Yuliya Efimova held off fellow Russian Vitalina Simonova to edge out a second consecutive win in the women’s 100 breaststroke, producing a time of 1:04.56 to Simonova’s 1:04.57.

Efimova cruised to an easy win last week in 1:06.08, with only a few swimmers in the field, but had to really ramp things up with a full lineup here in Kazan, especially following Simonova’s 2:19 win in the 200 breast yesterday.

Efimova was out first at the 50 in 30.86, and Simonova (31.05/33.52) made up ground coming home but fell just a hundredth shy. Efimova holds the Russian Record of 1:02.91, set in 2016, while Simonova’s time marks a new personal best, improving on her 1:04.67 set in 2018.

In a field consisting of seven Russians, Tatiana Belonogoff picked up third place in 1:05.42, with Maria Temnikova fourth in 1:05.70.


  1. Tom Shields (USA), 1:52.42
  2. Louis Croenen (BEL), 1:53.32
  3. Egor Pavlov (RUS), 1:55.45

Tom Shields made it two straight wins in the men’s butterfly events here in Kazan, using his early speed to get out well ahead of the field in the 200 fly before hanging on in a time of 1:52.42.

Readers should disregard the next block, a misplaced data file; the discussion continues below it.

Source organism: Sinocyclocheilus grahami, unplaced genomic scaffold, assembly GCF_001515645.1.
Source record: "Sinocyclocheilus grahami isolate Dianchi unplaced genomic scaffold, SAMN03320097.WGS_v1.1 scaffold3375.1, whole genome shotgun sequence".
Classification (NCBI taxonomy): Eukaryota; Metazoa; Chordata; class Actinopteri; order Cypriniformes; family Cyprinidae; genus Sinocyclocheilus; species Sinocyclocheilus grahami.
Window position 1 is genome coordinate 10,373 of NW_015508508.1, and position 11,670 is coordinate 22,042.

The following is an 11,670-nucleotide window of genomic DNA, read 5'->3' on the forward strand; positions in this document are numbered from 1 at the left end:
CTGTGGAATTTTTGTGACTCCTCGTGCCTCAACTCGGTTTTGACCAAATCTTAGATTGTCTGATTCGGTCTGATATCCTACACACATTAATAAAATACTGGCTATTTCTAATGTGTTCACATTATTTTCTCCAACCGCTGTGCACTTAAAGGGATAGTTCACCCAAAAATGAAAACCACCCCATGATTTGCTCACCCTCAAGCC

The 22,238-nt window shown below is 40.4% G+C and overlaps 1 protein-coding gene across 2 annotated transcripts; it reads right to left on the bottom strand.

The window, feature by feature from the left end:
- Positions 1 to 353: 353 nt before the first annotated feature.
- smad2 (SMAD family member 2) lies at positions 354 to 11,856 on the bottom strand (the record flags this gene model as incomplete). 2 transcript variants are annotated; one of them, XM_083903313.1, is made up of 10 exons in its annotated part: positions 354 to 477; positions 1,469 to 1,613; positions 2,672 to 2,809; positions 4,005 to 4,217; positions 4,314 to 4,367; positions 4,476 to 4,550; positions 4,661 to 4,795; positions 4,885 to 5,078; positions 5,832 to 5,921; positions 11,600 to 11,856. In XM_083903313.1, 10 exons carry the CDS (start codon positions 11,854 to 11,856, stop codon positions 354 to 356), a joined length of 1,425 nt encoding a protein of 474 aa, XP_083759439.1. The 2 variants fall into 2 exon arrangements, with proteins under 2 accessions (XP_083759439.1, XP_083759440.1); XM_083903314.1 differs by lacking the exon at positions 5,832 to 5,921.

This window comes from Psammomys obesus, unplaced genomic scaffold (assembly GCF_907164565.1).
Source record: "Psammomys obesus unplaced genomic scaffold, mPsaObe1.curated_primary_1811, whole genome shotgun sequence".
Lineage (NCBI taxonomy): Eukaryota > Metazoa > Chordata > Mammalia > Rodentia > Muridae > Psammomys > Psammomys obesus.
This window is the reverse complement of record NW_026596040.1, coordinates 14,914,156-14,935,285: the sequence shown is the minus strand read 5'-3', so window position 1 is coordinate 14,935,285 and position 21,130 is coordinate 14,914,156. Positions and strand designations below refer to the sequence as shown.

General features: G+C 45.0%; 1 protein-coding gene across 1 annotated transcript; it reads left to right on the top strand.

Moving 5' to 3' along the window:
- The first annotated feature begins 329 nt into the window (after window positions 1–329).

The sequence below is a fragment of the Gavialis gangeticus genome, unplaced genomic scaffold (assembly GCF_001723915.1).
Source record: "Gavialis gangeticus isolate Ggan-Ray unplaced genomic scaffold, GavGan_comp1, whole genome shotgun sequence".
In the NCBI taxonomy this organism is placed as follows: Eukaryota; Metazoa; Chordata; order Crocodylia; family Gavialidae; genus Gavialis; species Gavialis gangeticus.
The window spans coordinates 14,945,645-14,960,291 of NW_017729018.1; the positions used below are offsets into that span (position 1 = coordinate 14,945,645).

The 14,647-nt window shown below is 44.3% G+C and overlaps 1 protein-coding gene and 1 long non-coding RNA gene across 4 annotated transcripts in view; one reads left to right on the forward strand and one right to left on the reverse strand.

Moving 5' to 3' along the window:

Shields won this event in Budapest, but fell to Daiya Seto last week in Doha. Seto opted to race the 200 IM over the 200 fly here in Kazan.

Belgian Louis Croenen was the clear runner-up in 1:53.32, while Russian Egor Pavlov rounded out the podium in 1:55.45.

The only swimmer in the field outside of Croenen to split sub-30 on both of the back-half 50s was 17-year-old Russian Aleksandr Andreev, who had a promising fourth-place showing in 1:56.26.

Adilbek Mussin set a new Kazakhstani Record in 1:56.67 for fifth.


  1. Novosibirskya, 1:33.73
  2. Kazan, 1:34.22
  3. Saint Petersburg, 1:34.66

Four Russian club teams took on the mixed 4×50 free relay, with Novosibirskya winning in 1:33.73. The team had Daniil Markov lead-off in 21.62 and also had the fastest male flying split from Aleksandr Borovtsov (21.55).